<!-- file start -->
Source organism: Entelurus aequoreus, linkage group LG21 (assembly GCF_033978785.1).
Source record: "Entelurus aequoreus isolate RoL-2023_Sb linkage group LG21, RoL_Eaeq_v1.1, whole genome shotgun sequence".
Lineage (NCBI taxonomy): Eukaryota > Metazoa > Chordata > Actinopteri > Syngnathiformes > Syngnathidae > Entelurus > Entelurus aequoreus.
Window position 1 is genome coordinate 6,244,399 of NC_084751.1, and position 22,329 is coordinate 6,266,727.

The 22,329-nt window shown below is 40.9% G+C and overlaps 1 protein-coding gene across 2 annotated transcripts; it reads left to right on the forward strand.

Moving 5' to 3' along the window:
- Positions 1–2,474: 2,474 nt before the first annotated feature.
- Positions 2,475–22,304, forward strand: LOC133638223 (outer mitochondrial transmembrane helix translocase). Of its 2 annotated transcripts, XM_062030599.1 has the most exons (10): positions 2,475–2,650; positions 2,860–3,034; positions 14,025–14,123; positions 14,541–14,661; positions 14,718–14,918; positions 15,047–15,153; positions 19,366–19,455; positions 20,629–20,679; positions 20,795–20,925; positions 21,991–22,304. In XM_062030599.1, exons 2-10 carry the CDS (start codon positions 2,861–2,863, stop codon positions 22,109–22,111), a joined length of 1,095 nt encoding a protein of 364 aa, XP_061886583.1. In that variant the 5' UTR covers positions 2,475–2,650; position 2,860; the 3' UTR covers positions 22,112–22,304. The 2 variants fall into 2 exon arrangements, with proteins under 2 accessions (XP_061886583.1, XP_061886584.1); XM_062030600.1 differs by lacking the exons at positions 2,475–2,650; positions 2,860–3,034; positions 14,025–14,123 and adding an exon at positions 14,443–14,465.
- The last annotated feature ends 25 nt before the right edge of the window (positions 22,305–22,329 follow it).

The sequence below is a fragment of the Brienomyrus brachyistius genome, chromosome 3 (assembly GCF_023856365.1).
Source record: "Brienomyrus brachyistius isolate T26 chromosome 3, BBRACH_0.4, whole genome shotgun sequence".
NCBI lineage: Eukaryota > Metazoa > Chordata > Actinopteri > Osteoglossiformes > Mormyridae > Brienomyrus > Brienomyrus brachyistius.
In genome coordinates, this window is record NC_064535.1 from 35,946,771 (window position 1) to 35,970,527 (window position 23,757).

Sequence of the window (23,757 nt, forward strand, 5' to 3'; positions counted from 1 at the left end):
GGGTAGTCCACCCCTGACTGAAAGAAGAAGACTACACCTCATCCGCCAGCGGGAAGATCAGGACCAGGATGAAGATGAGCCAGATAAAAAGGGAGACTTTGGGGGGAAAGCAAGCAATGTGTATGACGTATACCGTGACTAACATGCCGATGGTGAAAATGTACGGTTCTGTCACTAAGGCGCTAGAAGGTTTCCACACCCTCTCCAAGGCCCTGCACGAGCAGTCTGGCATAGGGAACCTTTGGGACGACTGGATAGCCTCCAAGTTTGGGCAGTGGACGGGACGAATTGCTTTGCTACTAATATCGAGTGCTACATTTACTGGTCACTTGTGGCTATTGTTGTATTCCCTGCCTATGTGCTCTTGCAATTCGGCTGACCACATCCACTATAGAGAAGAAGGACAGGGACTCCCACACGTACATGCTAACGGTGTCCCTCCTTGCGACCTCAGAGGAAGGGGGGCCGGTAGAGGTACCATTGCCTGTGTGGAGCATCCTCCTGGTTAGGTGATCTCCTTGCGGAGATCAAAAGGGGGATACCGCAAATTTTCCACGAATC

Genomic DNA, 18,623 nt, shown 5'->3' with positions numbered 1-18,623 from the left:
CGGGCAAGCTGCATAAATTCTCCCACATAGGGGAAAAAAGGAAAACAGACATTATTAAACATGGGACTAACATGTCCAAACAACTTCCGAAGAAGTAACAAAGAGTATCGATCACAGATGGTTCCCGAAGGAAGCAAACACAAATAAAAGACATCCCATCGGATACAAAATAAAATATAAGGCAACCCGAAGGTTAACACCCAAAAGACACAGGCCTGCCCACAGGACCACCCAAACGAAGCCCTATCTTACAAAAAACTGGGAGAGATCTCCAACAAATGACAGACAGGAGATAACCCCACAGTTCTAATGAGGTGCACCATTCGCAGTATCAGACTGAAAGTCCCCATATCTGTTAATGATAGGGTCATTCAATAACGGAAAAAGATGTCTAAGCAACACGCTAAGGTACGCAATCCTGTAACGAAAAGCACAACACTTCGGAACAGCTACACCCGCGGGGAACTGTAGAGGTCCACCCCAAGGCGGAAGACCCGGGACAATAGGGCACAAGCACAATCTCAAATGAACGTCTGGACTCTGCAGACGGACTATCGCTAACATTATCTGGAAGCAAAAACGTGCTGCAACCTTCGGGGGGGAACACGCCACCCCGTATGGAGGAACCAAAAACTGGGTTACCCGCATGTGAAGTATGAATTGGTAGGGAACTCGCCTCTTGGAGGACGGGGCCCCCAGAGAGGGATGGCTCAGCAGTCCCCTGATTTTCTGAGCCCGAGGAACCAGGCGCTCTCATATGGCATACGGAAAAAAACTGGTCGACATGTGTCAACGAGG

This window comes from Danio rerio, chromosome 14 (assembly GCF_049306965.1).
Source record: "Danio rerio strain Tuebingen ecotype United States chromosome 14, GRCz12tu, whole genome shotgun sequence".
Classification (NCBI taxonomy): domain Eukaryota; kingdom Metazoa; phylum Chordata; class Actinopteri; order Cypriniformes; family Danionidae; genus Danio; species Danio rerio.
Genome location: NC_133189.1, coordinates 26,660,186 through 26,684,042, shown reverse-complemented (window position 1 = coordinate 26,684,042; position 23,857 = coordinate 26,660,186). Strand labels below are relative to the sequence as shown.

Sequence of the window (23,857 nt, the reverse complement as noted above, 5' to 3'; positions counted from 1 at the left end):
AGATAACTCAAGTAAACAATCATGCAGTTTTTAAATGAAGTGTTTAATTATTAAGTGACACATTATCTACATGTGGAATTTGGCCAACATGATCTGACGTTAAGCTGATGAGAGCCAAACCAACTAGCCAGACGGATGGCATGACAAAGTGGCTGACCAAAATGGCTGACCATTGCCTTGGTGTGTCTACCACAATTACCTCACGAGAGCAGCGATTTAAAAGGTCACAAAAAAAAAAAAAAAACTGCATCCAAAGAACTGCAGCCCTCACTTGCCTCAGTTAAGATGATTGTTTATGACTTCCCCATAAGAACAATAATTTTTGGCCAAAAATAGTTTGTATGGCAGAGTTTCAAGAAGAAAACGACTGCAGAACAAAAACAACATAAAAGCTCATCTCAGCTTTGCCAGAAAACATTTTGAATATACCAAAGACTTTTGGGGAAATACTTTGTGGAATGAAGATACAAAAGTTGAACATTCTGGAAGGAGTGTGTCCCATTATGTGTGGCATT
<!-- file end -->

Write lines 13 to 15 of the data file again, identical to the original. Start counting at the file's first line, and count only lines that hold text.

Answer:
In genome coordinates, this window is record NC_064535.1 from 35,946,771 (window position 1) to 35,970,527 (window position 23,757).

Sequence of the window (23,757 nt, forward strand, 5' to 3'; positions counted from 1 at the left end):
GGGTAGTCCACCCCTGACTGAAAGAAGAAGACTACACCTCATCCGCCAGCGGGAAGATCAGGACCAGGATGAAGATGAGCCAGATAAAAAGGGAGACTTTGGGGGGAAAGCAAGCAATGTGTATGACGTATACCGTGACTAACATGCCGATGGTGAAAATGTACGGTTCTGTCACTAAGGCGCTAGAAGGTTTCCACACCCTCTCCAAGGCCCTGCACGAGCAGTCTGGCATAGGGAACCTTTGGGACGACTGGATAGCCTCCAAGTTTGGGCAGTGGACGGGACGAATTGCTTTGCTACTAATATCGAGTGCTACATTTACTGGTCACTTGTGGCTATTGTTGTATTCCCTGCCTATGTGCTCTTGCAATTCGGCTGACCACATCCACTATAGAGAAGAAGGACAGGGACTCCCACACGTACATGCTAACGGTGTCCCTCCTTGCGACCTCAGAGGAAGGGGGGCCGGTAGAGGTACCATTGCCTGTGTGGAGCATCCTCCTGGTTAGGTGATCTCCTTGCGGAGATCAAAAGGGGGATACCGCAAATTTTCCACGAATC